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Prehistory - the last fifty thousand years

Ice age fauna of northern Spain, painting by Mauricio Anton
Ice age fauna of northern Spain, painting by Mauricio Antón. Woolly mammoths were driven to extinction by climate change and human impacts. The image depicts a late Pleistocene landscape in northern Spain with woolly mammoths (Mammuthus primigenius), equids, a woolly rhinoceros (Coelodonta antiquitatis), and European cave lions (Panthera leo spelaea) with a reindeer carcass. National Geographic Prehistoric Mammals, Washington, D.C.: National Geographic - original page


Now we’re down to the 50,000 year interval, too long for history but too short for paleontology. As with the next higher order of magnitude period of 500,000 years, the fifty thousand time interval is part of the no-man’ land between the deep time of geology and paleontology, and the comprehensible time periods of history.

Zooming out, 50,000 years, this could be considered the threshold of Deep Time. Here paleoclimatology, paleoanthropology, and paleontology all enter the picture. Zooming in, there is the shift from paleontology to prehistory

Clan of the Cave Bear The Inheritors

On the imaginal (mythical and mythopoetic) level, this is where both history (the past) and prediction and futurism the future turns into mythology. For the past, there are novels like Jean Auel’s 1980 Clan of the Cave Bear, or William Golding’s 1955 The Inheritors, both describing in different ways the meeting between the two hominid species of Late Pleistocene Europe (Neanderthal and Cro-Magnon)

Set a similar distance in the future there are various epic space opera settings. There is for example an entire science fantasy universe, built with incredible attention to detail, and a complete history, called “Warhammer 40k”. This is set at the seemingly unimaginable distance in the future of forty thousand years. For a storyteller, this is at the end of time (Warhammer 40k is about the death of the galaxy). That is the “feeling” orientation. But for a geologist or a paleontologist this time scale is a blink of an eye. It doesn’t even qualify as deep time. This is the difference between the feeling (short term) and thinking (long term) modes of comprehension.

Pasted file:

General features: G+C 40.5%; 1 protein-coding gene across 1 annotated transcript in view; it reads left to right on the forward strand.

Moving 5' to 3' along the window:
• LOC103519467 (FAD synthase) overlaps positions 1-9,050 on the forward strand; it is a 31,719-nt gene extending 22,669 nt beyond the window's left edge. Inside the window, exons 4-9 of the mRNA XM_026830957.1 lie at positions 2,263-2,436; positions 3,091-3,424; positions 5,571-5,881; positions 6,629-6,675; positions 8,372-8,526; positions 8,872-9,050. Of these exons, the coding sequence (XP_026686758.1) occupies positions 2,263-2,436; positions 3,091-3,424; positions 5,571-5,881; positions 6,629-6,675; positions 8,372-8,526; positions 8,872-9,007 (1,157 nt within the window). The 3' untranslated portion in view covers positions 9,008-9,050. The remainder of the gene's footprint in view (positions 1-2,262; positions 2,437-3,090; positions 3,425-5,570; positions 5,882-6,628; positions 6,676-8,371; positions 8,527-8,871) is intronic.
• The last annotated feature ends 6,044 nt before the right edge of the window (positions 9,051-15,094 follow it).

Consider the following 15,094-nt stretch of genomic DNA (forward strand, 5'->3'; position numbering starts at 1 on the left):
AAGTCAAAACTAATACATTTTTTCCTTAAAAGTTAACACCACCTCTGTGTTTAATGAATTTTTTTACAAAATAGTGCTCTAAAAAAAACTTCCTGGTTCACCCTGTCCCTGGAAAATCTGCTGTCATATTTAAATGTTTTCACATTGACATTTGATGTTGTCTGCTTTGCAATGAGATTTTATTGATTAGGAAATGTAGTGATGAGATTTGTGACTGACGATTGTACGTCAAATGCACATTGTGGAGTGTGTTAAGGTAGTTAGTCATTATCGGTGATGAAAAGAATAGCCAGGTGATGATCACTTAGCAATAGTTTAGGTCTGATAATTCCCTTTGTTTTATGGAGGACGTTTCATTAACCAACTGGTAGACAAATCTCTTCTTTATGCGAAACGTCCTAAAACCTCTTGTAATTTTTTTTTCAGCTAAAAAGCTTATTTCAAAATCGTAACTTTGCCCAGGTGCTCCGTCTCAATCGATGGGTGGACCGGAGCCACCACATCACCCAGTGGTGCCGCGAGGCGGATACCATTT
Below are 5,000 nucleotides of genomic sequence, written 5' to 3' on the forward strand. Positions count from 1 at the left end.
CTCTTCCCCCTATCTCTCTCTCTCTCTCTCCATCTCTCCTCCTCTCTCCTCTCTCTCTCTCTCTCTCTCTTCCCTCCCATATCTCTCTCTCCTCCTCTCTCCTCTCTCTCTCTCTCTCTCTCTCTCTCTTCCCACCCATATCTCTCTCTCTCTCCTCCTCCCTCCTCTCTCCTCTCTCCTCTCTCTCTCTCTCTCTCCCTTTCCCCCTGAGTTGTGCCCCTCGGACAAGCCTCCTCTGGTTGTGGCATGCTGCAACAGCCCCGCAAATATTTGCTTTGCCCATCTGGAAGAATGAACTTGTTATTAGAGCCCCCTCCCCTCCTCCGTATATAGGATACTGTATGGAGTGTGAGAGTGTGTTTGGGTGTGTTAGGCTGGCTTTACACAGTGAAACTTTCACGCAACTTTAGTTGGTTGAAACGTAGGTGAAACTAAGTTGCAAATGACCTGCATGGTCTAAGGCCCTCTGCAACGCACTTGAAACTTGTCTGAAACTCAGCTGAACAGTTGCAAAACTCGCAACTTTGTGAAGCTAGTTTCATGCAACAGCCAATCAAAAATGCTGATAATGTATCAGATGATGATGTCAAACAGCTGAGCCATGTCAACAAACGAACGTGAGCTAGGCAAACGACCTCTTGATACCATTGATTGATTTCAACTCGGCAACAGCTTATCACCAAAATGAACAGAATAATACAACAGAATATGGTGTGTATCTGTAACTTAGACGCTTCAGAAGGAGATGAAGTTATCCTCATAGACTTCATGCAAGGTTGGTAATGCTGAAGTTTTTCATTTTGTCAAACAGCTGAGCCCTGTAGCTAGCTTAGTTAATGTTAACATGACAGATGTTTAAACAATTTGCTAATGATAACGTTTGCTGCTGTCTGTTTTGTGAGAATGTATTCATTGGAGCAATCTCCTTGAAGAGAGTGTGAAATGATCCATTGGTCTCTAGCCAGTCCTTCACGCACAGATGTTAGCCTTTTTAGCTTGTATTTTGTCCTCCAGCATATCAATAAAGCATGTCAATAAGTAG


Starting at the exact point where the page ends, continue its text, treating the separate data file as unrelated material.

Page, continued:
Anyway, to give this period of the last 50 thousand years a name, I’m just calling it Prehistory. Technically, prehistory includes the two next larger intervals. While 50k includes history as well, but that's only right at the end.

During this time, early humans developed a wide range of sophisticated tools and technologies, humans developed language and culture, created art and music, made significant advances in communication and social organization, and right at the end - 10k years ago - developed early forms of agriculture.

This period covers the Late Pleistocene and the entire Holocene. Almost all this period is taken up by the last ice age. It saw the rise of Homo sapiens and the widespread use of tools and weapons, the Late Paleolithic, Music, Art, Cave paintings, human migration, Neanderthal flourishing and then extinction.

It covers the flourishing and then sudden extinction of megafauna in various parts of the world (but not Africa or SE Asia), and right at the end the Mesolithic and Neolithic and the agriculture revolution, in the Near East: The development of agriculture allowed for the growth of settled communities and the rise of civilization. With civilization there is religion, philosophy, monarchy, priesthood, the standing army, the monetary system, colonialism and conquest, and finally a tiny blip (half a percent of this overall period) for the rise of science, technology, and the industrial and information revolution.


Grandfather’s Path - Paleolithic and Neolithic migrations in Europe and the Near East
Grandfather’s Path - Danel Paleolithic and Neolithic migrations in Europe and the Near East - Image by Jack Danel

The last fifty thousand years

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